When the Lakers won Game 4 in Denver to take a 3-1 lead, the odds that this series would reach seven games seemed long. L.A. absorbed a quality shot from the Nuggets, trying to even things up, and now had a chance to close at home in a building where Denver has historically seen little success.
Two games later here we are, with the season -- and in many ways the future composition of the Lakers -- in the balance.
On Saturday night at Staples, the Lakers have a chance to move on and start fresh (if somewhat weary) against Oklahoma City on Monday. Andrew Bynum and Pau Gasol have a chance to redeem themselves on both sides of the ball following Games 5 and 6. The Lakers can show the sort of competitive grit displayed in the fourth quarter against Oklahoma City a couple of weeks back, but seen too little in the postseason.
To set the mood, as we've done all series, we fired up the chatting machines for a conversation with TrueHoop's Roundball Mining Company, where Kalen Deremo provided a look at the game from Denver's POV.
Land O'Lakers: After winning two straight and three of four, how confident are the Nuggets heading into Staples for Saturday's game?
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All eyes will be on Pau Gasol and Andrew Bynum in Game 7.
Kalen Deremo: As confident as they'll ever be. I think the Nuggets have always been so intimidated by the Lakers, but something is different this time around. They have a confidence they've never had, which has to be one of the scarier things for L.A. to face.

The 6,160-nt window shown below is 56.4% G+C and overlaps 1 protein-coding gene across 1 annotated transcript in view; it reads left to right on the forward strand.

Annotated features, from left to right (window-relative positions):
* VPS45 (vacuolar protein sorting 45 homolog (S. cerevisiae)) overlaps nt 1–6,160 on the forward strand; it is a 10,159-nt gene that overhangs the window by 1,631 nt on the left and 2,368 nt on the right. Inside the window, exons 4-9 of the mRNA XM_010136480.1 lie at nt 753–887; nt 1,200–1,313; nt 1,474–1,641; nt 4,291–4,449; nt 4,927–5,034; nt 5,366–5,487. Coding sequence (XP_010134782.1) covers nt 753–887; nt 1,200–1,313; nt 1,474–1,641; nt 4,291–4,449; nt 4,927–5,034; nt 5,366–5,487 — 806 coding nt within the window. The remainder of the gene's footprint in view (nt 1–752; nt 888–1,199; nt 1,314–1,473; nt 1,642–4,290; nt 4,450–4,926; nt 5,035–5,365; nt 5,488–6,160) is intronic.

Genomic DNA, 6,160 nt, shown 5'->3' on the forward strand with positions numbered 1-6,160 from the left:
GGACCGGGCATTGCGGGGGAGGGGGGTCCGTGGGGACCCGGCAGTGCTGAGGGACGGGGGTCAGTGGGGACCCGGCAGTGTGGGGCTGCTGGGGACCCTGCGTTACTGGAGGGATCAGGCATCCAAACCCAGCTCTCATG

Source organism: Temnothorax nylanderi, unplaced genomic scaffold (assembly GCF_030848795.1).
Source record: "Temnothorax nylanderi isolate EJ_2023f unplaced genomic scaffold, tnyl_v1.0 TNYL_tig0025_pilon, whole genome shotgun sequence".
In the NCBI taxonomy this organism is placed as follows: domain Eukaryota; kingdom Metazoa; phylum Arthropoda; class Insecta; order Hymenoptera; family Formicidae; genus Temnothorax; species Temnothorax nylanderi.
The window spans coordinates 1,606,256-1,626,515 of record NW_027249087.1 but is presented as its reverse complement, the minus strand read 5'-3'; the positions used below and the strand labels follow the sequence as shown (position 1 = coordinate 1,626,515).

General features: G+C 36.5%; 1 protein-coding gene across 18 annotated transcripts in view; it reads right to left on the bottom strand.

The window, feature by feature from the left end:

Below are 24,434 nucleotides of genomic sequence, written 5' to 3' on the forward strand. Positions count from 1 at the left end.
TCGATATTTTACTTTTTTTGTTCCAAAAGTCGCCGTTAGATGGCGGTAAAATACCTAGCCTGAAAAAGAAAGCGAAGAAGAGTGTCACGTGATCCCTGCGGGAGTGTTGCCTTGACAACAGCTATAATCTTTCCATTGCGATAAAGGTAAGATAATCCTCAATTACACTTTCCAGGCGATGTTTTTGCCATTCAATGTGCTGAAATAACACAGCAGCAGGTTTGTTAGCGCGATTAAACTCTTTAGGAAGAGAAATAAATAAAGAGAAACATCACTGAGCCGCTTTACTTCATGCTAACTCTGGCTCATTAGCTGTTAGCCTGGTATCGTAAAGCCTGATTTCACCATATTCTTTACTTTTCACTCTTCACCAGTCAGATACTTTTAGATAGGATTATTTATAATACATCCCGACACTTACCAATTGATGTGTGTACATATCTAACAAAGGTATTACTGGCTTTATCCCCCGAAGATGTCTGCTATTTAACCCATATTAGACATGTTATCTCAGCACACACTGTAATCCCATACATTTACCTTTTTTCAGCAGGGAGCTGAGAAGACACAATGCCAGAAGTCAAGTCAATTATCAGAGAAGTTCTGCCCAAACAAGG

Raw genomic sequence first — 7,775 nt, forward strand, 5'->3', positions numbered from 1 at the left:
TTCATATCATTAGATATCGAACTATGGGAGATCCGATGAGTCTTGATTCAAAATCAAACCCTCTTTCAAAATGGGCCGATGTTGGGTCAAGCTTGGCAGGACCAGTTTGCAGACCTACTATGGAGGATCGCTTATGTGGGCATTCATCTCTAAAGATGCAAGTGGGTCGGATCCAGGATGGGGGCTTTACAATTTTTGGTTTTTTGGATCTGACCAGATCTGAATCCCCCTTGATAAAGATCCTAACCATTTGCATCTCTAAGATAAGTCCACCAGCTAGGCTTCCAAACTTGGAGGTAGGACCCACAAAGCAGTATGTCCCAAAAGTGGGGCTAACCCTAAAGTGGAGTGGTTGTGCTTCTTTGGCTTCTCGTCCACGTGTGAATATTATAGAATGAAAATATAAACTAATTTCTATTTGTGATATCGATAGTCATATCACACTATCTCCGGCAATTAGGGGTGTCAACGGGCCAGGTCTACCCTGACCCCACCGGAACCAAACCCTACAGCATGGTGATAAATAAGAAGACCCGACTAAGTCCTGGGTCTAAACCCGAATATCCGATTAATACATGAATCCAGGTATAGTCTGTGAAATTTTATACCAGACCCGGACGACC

Do you plan on seeing an entirely different Lakers team Saturday? Nuggets fans sure do.
LOL: I'd like to think so. Unless there's a Game 8 I don't know about, they don't get another chance.
More than the issues of execution, the problems with effort, energy, and commitment have bothered Lakers fans, and certainly Lakers coaches. Those can be catch-alls, used as easy explanations for losses. "We didn't match their energy." But particularly in Games 5 and 6 it's been true. Denver has flat out-hustled and outworked the Lakers. As for players needing to play a full 48, it starts with the bigs. Bynum had 16 boards Thursday, but faded in and out defensively and in transition. Gasol was worse, disappearing completely in what might have been his worst game in the NBA, context considered.
They have to be better Saturday, right? And if as a team they don't allow themselves to be outworked, the Lakers should win.
KD: What I'm curious about is how much blame Mike Brown deserves for all this. I was a bit surprised about what Magic said on TV. Do you think he should be fired if the Lakers don't win this series? Or are the Lakers' deficiencies more the players' fault?
LOL: He won't be fired. Not after the first year of a deal upended by the lockout, the undone CP3 trade and other complications. Plus, the Lakers aren't going to eat his contract. Still, he's trying to build a program in L.A., and a loss Saturday undercuts it significantly. The perception of being outcoached in such a disastrous series would be a major blow.
As for the question of blame, there does seem to be a great deal of predictability in Brown's O, and it hasn't escaped attention that the Nuggets have improved throughout the series while the Lakers haven't. On the other hand, this is the NBA. If guys can't make -- or in some cases seem afraid to take -- wide-open shots, I'm not sure how much of that is coaching. Nor is it ultimately a coach's job to get players to play hard for 48 minutes.